Wednesday, 30 April 2014

Producing without profiting, profiting without producing

Jeremy Rifkin, author of The Zero Marginal Cost Society, was a guest on Radio 4's Start the Week on Monday. One of the other guests was a former financial services analyst, the Conservative MP, Kwasi Kwarteng. There's an idea that's been going around in my head ever since, sparked not by what was being directly discussed, but by the juxtaposition of Rifkin's thesis and Kwarteng's former career.

As simplified outrageously by me, Rifkin's big idea is that, extrapolating from current trends, capitalism as we know it will innovate itself out of existence by mid-century, with new technologies driving down the cost of producing useful stuff down to near zero so effectively that the possibility of making a profit will practically evaporate and the global megacorps will die out. With distributed production of everything, the categories of consumer and producer will disappear and everybody will be a 'prosumer', swapping the plans for useful 3D-printed widgets, being a social-media-enabled news producer/consumer and producing/consuming energy for/from distributed power grids based on household or neighbourhood renewable energy generating nodes.

It's not a completely convincing picture - I wonder, for example, how the market for that most basic commodity, food, will work in Rifkin's future and some of Rifkin's ideas have more than a hint of Thomas Friedman-esque blue-skies wacky (I'm sure that both thinkers independently came up with the idea that in the future, we'll all partly support ourselves by renting out the spare space in our homes - good luck with that, if you live in one of the UK's overpriced shoe boxes).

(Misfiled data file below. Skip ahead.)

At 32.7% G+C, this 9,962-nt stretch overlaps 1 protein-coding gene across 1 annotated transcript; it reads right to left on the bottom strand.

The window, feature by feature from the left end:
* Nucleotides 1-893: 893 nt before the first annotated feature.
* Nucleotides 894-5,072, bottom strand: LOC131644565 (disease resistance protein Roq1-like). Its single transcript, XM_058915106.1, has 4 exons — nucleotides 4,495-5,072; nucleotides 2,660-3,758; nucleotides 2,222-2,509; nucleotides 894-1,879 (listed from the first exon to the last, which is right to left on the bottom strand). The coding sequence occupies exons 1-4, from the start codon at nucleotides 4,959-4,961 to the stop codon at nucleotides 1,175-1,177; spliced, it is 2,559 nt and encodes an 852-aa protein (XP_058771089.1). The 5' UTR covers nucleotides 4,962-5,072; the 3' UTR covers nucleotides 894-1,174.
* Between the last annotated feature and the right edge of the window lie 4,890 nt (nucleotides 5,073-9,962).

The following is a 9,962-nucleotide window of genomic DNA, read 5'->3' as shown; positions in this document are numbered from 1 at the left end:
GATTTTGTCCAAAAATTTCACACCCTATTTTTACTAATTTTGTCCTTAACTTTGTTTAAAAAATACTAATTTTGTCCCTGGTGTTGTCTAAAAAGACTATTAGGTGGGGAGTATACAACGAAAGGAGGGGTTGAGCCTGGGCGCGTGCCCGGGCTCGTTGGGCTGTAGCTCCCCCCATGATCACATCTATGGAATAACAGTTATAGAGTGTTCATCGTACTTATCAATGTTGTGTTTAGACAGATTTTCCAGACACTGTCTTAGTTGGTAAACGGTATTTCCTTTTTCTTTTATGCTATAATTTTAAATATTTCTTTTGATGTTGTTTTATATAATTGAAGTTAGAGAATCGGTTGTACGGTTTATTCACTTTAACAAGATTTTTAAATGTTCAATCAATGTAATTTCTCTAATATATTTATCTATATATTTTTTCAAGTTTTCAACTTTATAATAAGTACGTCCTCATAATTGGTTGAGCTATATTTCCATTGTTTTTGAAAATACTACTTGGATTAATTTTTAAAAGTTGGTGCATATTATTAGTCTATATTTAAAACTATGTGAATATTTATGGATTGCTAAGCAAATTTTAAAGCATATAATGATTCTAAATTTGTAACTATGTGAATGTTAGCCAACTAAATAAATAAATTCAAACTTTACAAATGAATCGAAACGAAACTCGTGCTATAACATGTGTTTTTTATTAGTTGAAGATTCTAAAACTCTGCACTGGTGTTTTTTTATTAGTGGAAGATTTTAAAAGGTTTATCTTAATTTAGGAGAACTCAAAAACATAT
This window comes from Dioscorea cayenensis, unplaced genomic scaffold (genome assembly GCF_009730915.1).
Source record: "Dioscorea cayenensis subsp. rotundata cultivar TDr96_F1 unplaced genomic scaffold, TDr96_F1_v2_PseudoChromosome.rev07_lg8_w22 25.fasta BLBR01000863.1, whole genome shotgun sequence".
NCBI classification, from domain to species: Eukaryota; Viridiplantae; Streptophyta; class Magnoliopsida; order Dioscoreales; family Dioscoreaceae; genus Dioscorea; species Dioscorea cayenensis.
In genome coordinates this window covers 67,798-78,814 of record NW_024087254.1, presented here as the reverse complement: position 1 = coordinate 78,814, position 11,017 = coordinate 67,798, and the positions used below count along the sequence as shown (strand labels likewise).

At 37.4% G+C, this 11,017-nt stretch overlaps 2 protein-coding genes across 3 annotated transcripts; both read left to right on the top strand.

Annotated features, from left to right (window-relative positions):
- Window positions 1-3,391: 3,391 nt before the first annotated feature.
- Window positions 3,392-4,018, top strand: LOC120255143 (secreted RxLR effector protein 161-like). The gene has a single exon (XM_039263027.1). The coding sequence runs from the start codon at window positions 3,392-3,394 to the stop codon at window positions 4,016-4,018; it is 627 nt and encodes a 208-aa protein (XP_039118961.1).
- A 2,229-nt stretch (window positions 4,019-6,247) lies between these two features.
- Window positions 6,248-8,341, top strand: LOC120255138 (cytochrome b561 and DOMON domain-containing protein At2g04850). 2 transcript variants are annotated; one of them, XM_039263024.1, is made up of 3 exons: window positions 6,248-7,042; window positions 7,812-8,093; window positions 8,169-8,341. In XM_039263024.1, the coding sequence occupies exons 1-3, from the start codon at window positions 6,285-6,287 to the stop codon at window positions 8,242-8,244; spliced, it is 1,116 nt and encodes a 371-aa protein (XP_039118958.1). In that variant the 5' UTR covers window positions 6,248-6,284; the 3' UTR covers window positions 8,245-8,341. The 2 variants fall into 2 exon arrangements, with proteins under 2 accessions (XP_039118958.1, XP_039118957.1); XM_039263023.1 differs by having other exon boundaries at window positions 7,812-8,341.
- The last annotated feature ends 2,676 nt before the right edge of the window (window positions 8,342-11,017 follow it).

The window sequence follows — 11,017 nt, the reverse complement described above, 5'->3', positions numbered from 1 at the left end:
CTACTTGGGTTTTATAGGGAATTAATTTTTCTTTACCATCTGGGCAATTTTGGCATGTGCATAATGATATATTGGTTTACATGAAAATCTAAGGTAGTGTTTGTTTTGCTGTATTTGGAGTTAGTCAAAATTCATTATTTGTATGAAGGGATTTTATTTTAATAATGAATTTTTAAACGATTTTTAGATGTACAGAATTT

But, even with some major qualifications, it's clear that producing without profiting is a real thing, as the newspaper and music industries are already discovering to their cost, and emerging technologies promise a lot more of it in the future.

On the other hand, we have Kwasi Kwarteng's multi-billion dollar world of high finance, neatly summed up in the title of a recent book as Profiting Without Producing.

It's not the technology alone that promises interesting times ahead, but the fact that it throws the social uselessness of some of humanity's most profitable activities into sharp relief. If the profitability of producing useful stuff tends to stagnate and decline, won't people at some point start to question why astronomical profits only seem to come from activities like currency speculation, high-frequency trading, mis-selling opaque financial products that turn out to be worse than useless, organising risky, debt-fuelled mergers and acquisitions, devising obscure and complex financial instruments to skim the maximum amount of cash from real-world transactions and being bailed out by hostage governments?

If the profitability of the useful continues to decline, in tandem with the growing profitability of the useless, it will get harder and harder to justify the existing order as a just mechanism for differentially rewarding members of society according to their contributions, or to distinguish our version of capitalism from a neo-feudal system, with ordinary people who do all the necessary work finding themselves beholden, for some obscure reason, to an overclass who exist only to extract rents by virtue of owning capital, just as the old landed gentry extracted rents from their estates. Expect some moral gymnastics and far-fetched justifications of the status quo - we've had 'em before: